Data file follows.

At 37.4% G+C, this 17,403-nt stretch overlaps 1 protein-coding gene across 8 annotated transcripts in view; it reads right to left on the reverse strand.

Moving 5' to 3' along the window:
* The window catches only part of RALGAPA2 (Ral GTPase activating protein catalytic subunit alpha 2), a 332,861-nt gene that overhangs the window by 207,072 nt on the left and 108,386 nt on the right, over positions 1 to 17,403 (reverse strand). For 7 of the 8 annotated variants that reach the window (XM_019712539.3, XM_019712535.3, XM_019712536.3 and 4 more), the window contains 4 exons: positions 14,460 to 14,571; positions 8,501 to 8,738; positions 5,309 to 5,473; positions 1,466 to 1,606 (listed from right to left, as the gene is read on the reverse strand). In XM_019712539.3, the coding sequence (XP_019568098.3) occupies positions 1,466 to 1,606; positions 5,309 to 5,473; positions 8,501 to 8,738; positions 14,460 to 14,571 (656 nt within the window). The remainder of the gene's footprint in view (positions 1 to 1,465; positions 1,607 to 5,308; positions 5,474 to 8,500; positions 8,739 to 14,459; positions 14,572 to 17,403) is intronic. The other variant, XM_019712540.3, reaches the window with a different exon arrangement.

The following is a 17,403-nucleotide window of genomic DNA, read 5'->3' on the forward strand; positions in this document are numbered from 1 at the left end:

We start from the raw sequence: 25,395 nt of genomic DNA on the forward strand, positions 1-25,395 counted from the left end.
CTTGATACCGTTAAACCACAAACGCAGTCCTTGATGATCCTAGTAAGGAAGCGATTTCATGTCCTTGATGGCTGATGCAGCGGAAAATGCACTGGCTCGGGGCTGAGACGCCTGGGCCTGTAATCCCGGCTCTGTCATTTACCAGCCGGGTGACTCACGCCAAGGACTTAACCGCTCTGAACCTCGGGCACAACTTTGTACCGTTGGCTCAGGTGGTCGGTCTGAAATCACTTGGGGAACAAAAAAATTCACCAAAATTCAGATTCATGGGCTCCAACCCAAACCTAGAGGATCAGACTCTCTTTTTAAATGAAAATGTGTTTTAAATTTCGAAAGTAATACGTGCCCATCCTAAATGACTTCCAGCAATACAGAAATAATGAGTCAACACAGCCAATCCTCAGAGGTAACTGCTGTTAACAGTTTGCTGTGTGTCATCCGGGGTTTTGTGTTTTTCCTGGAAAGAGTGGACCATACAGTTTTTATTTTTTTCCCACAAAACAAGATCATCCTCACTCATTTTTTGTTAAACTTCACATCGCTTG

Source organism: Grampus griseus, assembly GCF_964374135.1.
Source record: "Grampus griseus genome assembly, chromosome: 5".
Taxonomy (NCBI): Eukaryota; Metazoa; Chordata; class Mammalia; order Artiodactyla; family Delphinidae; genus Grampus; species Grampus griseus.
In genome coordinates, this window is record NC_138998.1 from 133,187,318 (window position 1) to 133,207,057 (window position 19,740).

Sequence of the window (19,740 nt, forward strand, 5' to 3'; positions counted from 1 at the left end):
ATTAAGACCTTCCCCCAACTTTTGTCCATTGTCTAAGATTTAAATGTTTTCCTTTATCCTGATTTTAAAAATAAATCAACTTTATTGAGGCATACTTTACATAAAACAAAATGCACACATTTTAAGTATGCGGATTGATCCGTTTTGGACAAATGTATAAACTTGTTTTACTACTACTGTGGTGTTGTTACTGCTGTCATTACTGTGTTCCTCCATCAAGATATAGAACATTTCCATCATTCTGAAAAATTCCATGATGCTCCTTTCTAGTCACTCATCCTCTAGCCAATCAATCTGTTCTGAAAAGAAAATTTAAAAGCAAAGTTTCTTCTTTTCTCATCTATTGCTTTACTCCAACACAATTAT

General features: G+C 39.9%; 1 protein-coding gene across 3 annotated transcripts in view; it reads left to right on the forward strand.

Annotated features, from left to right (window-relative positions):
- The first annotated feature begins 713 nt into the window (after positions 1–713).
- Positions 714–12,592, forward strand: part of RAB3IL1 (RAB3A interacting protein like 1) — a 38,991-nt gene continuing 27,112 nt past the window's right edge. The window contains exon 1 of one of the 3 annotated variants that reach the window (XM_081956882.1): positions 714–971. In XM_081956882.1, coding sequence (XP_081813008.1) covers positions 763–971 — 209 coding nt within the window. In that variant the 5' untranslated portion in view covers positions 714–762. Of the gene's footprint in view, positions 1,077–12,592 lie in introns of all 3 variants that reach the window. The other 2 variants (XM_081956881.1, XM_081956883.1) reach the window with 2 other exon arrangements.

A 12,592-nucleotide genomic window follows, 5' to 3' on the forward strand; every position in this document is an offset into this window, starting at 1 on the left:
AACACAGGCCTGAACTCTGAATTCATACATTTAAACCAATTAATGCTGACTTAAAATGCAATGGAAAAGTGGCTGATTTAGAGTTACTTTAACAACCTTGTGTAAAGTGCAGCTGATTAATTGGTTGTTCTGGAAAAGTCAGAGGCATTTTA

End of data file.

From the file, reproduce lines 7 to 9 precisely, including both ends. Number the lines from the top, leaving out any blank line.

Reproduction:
Source organism: Grampus griseus, assembly GCF_964374135.1.
Source record: "Grampus griseus genome assembly, chromosome: 5".
Taxonomy (NCBI): Eukaryota; Metazoa; Chordata; class Mammalia; order Artiodactyla; family Delphinidae; genus Grampus; species Grampus griseus.